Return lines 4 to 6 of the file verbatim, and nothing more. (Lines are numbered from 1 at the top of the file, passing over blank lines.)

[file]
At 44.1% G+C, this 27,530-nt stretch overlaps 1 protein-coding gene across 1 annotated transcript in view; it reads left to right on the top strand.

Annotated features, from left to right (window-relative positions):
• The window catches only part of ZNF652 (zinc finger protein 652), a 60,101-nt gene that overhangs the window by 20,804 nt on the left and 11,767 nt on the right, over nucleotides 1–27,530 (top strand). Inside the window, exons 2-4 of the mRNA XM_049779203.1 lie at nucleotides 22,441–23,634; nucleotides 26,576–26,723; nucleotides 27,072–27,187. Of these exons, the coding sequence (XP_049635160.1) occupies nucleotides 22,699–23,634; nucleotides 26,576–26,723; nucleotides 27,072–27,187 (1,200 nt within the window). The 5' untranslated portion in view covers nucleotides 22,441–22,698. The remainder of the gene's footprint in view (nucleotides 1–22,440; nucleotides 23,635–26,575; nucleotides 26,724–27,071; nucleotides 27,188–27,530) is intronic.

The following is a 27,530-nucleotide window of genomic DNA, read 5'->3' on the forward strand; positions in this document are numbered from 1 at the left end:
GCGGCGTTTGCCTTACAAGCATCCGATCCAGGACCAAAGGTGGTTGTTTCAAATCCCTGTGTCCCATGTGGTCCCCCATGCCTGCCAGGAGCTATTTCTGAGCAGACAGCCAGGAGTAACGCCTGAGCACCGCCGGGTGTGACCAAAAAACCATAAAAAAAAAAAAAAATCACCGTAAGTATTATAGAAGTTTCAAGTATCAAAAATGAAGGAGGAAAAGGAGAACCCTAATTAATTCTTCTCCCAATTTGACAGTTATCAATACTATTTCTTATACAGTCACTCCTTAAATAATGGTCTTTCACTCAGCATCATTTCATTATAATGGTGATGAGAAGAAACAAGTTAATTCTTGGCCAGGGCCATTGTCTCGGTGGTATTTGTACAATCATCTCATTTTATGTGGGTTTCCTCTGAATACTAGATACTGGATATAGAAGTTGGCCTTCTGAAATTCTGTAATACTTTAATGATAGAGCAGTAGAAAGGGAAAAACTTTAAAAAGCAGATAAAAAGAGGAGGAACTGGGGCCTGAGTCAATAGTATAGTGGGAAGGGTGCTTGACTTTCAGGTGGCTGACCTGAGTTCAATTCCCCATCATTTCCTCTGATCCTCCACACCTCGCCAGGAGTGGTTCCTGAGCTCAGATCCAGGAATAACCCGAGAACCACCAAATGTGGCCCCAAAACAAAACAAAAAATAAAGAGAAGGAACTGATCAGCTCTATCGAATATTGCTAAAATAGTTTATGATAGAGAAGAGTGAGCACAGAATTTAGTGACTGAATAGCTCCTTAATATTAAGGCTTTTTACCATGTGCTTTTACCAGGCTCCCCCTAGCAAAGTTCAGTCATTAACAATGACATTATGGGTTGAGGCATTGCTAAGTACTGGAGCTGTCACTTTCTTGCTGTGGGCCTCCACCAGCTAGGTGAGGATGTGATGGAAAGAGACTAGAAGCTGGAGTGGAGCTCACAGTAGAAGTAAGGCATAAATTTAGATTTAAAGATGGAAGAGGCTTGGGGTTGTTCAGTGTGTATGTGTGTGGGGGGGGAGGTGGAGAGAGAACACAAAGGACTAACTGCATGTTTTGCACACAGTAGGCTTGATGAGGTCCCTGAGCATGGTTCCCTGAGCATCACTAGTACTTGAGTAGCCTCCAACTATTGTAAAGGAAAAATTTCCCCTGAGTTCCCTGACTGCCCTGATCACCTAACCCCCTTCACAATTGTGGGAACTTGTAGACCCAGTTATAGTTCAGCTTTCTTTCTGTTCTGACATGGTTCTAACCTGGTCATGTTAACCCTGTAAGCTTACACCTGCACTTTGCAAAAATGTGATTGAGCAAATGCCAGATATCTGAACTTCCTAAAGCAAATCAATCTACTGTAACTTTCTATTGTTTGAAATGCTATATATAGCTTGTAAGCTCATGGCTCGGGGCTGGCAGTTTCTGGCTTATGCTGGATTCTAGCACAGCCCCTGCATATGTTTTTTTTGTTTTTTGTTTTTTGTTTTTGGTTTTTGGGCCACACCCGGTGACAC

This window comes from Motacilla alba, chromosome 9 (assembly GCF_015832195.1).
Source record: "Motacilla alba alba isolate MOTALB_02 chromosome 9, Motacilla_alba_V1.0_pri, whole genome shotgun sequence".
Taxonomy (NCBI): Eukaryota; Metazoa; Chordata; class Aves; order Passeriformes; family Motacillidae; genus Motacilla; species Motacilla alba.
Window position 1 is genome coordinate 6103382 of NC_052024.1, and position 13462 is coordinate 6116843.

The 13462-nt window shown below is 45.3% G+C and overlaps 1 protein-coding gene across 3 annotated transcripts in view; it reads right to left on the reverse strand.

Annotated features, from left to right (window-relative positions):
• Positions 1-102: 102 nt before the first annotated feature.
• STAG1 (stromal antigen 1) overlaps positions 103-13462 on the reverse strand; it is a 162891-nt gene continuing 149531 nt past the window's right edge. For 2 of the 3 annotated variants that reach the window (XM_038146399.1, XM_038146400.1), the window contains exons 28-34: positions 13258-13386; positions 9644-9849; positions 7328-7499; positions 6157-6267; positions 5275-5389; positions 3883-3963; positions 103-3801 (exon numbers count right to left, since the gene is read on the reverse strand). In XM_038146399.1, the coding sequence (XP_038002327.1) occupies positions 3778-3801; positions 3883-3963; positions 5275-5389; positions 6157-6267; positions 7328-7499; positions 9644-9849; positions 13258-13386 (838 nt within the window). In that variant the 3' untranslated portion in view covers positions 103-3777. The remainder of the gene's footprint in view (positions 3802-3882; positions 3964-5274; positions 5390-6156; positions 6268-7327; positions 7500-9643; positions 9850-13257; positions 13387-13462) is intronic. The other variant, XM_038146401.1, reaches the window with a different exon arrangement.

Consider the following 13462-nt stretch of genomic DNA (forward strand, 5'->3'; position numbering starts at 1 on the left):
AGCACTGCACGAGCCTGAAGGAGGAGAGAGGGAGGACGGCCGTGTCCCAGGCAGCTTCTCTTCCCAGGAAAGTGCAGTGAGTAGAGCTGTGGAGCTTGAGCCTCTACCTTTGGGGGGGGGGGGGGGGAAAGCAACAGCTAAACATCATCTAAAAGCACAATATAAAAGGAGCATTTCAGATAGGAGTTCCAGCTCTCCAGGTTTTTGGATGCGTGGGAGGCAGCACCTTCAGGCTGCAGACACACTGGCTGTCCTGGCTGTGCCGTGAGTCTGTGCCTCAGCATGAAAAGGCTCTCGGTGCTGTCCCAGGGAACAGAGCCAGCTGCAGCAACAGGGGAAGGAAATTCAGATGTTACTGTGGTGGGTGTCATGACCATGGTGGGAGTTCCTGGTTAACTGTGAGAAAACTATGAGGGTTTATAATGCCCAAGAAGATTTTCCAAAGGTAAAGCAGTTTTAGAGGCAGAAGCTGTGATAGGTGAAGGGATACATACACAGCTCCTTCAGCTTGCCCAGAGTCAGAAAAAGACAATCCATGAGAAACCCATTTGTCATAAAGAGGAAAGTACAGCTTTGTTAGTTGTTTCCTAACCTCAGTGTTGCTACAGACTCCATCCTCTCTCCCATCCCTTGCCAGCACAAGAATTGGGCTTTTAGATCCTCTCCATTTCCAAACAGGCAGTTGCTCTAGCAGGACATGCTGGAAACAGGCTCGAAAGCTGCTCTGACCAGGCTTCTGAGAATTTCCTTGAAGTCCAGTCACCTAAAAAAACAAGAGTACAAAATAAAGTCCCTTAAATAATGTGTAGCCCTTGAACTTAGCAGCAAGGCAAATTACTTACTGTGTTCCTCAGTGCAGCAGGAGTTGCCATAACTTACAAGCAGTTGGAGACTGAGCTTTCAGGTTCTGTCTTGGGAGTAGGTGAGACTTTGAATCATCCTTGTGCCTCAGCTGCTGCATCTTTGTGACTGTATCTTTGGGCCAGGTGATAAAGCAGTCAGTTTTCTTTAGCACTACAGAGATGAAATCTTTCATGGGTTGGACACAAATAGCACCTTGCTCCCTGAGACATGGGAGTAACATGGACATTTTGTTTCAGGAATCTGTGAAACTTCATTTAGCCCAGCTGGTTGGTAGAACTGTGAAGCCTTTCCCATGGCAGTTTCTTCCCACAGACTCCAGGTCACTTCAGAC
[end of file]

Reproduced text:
The following is a 27,530-nucleotide window of genomic DNA, read 5'->3' on the forward strand; positions in this document are numbered from 1 at the left end:
GCGGCGTTTGCCTTACAAGCATCCGATCCAGGACCAAAGGTGGTTGTTTCAAATCCCTGTGTCCCATGTGGTCCCCCATGCCTGCCAGGAGCTATTTCTGAGCAGACAGCCAGGAGTAACGCCTGAGCACCGCCGGGTGTGACCAAAAAACCATAAAAAAAAAAAAAAATCACCGTAAGTATTATAGAAGTTTCAAGTATCAAAAATGAAGGAGGAAAAGGAGAACCCTAATTAATTCTTCTCCCAATTTGACAGTTATCAATACTATTTCTTATACAGTCACTCCTTAAATAATGGTCTTTCACTCAGCATCATTTCATTATAATGGTGATGAGAAGAAACAAGTTAATTCTTGGCCAGGGCCATTGTCTCGGTGGTATTTGTACAATCATCTCATTTTATGTGGGTTTCCTCTGAATACTAGATACTGGATATAGAAGTTGGCCTTCTGAAATTCTGTAATACTTTAATGATAGAGCAGTAGAAAGGGAAAAACTTTAAAAAGCAGATAAAAAGAGGAGGAACTGGGGCCTGAGTCAATAGTATAGTGGGAAGGGTGCTTGACTTTCAGGTGGCTGACCTGAGTTCAATTCCCCATCATTTCCTCTGATCCTCCACACCTCGCCAGGAGTGGTTCCTGAGCTCAGATCCAGGAATAACCCGAGAACCACCAAATGTGGCCCCAAAACAAAACAAAAAATAAAGAGAAGGAACTGATCAGCTCTATCGAATATTGCTAAAATAGTTTATGATAGAGAAGAGTGAGCACAGAATTTAGTGACTGAATAGCTCCTTAATATTAAGGCTTTTTACCATGTGCTTTTACCAGGCTCCCCCTAGCAAAGTTCAGTCATTAACAATGACATTATGGGTTGAGGCATTGCTAAGTACTGGAGCTGTCACTTTCTTGCTGTGGGCCTCCACCAGCTAGGTGAGGATGTGATGGAAAGAGACTAGAAGCTGGAGTGGAGCTCACAGTAGAAGTAAGGCATAAATTTAGATTTAAAGATGGAAGAGGCTTGGGGTTGTTCAGTGTGTATGTGTGTGGGGGGGGAGGTGGAGAGAGAACACAAAGGACTAACTGCATGTTTTGCACACAGTAGGCTTGATGAGGTCCCTGAGCATGGTTCCCTGAGCATCACTAGTACTTGAGTAGCCTCCAACTATTGTAAAGGAAAAATTTCCCCTGAGTTCCCTGACTGCCCTGATCACCTAACCCCCTTCACAATTGTGGGAACTTGTAGACCCAGTTATAGTTCAGCTTTCTTTCTGTTCTGACATGGTTCTAACCTGGTCATGTTAACCCTGTAAGCTTACACCTGCACTTTGCAAAAATGTGATTGAGCAAATGCCAGATATCTGAACTTCCTAAAGCAAATCAATCTACTGTAACTTTCTATTGTTTGAAATGCTATATATAGCTTGTAAGCTCATGGCTCGGGGCTGGCAGTTTCTGGCTTATGCTGGATTCTAGCACAGCCCCTGCATATGTTTTTTTTGTTTTTTGTTTTTTGTTTTTGGTTTTTGGGCCACACCCGGTGACAC

This window comes from Motacilla alba, chromosome 9 (assembly GCF_015832195.1).